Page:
SGA officials denounce Treasurer's proposed fee amendment

Chris Van Buskirk, Beacon Staff

Student Government Association Executive Treasurer Abigail Semple’s policy that would largely bar student organizations from charging participation fees, and remove a source of fund- ing for several organizations, drew criticism from several SGA colleagues days prior to the vote.

The legislation, as an amendment to the SGA treasury handbook, would directly impact the way student organizations raise money via events that charge admission or submission fees. While Semple said the amendment aims to increase student access to organizational events, several of Semple’s colleagues stated that they will not support the legislation because it does not protect organizations.

Three Financial Advisory Board members will consider the legislation on Thursday at a meeting in SGA’s 172 Tremont St. office from 3 to 4 p.m. Voting members include Philip Leary, William Palauskas, and Joseph Augustus John- son. Semple will not vote in Thursday’s meet- ing.

Should the proposal pass during the FAB meeting, the substance of the legislation will go into effect immediately.

Prior to Thursday’s FAB meeting, sever- al prominent SGA officials disagreed with Semple’s proposal to prohibit organizations from charging entry and submission fees.

Executive Vice President William Palauskas said he cannot support Semple’s proposal as it does not align with his goal of supporting or- ganizations on campus. Palauskas said he will vote against the legislation at Thursday’s FAB meeting.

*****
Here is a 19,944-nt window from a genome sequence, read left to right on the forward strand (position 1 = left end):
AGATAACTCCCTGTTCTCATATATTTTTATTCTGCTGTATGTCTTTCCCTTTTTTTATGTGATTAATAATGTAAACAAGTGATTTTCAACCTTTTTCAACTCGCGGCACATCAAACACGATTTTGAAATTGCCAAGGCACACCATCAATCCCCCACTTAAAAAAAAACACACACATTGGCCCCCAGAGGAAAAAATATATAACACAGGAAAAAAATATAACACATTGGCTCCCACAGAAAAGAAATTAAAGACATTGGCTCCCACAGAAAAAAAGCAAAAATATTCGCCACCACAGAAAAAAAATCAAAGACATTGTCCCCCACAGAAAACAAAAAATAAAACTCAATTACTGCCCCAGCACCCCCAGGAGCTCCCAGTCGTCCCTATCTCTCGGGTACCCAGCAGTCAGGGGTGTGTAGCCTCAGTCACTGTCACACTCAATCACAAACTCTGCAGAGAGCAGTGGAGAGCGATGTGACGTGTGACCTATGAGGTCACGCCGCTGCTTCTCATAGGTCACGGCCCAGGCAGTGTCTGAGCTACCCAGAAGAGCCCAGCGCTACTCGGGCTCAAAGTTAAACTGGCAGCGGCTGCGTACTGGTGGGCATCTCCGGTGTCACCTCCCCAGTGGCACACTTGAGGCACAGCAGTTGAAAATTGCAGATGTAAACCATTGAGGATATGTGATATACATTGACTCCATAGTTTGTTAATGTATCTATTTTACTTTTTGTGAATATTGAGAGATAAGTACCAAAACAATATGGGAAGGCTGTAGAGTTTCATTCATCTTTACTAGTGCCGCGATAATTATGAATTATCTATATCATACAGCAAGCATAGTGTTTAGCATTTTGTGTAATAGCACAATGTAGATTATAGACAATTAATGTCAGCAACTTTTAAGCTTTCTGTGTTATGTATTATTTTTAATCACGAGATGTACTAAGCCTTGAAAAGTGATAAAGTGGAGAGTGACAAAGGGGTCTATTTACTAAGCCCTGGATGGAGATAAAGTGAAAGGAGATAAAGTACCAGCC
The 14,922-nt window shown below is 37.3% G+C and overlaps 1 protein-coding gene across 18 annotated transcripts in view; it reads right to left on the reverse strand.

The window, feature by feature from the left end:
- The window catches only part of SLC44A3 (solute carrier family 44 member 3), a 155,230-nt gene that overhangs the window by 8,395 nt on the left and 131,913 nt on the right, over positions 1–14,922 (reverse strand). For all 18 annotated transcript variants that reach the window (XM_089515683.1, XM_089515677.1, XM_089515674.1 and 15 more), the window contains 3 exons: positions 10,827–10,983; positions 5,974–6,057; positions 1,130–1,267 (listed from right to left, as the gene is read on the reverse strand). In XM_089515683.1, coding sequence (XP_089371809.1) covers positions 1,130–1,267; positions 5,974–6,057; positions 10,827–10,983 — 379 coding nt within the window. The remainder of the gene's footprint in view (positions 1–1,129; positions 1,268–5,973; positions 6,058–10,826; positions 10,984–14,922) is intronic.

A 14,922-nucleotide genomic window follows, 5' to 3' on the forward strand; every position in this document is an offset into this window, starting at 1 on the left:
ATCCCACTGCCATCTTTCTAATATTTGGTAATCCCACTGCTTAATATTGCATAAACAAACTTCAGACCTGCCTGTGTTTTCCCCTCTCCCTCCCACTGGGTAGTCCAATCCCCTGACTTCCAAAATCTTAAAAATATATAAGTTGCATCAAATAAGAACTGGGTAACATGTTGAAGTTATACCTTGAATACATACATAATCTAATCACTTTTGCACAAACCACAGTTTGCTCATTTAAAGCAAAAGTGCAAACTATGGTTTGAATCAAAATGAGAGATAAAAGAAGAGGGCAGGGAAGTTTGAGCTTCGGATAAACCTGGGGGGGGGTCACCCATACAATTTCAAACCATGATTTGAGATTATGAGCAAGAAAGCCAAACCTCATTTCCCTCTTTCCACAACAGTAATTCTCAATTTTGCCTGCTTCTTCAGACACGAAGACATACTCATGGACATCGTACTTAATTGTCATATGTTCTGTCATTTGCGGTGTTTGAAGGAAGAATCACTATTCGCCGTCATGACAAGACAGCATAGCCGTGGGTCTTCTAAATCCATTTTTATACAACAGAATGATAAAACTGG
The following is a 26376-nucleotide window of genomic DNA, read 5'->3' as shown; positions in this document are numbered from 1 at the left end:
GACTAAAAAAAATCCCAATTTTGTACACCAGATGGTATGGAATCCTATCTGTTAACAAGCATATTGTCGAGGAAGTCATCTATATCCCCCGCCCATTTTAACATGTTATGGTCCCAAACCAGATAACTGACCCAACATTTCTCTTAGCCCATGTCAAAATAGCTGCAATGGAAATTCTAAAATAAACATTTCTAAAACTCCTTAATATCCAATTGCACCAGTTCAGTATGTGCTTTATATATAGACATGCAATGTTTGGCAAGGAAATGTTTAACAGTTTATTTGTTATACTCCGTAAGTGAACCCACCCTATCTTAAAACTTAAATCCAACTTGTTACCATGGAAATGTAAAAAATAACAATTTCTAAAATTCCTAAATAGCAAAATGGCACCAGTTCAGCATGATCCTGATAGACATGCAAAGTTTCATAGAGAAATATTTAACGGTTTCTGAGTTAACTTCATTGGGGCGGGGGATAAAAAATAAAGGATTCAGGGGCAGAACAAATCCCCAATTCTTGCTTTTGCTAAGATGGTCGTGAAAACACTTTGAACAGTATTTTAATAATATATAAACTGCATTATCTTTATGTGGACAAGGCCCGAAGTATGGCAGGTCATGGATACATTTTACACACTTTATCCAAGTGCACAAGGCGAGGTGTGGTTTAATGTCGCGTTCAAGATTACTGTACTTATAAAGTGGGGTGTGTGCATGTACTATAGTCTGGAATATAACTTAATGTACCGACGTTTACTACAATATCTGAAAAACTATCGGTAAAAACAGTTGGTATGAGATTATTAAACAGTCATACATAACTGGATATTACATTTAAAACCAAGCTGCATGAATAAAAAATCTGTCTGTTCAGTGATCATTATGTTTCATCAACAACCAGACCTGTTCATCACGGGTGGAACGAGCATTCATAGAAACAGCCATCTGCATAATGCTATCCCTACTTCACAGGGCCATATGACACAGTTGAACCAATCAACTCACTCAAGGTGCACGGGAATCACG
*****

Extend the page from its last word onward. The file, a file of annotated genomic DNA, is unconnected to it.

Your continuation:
See SGA, page 2

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Emerson Skunks secure SGA affiliated status

By Domenic Conte - p. 8

The Emerson ultimate disc team, also known as the Emerson Skunks, was founded in 2015. ¢ Greyson Acquaviva / Beacon Staff

Junior’s drum covers make noise on YouTube

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Junior Alessandra Guarneri recently reached 13,800 subscribers on her drum cover YouTube channel. ¢ Cho Yin Rachel Lo / Beacon Staff

Tatum Jenkins, Beacon Correspondent

When junior Alessandra Guarneri attended a Camila Cabello concert in 2016 at the Orpheum Theatre, two fans recognized her from the Fifth Harmony covers Guarneri used to post on You- Tube.

“Tt was wild,” Guarneri said. “I had never had that happen to me.”

Her friend, junior Samantha Wiener, attend- ed the concert with Guarneri and recalled how stunned she was.

“T was like, ‘Did that just happen?’” Wiener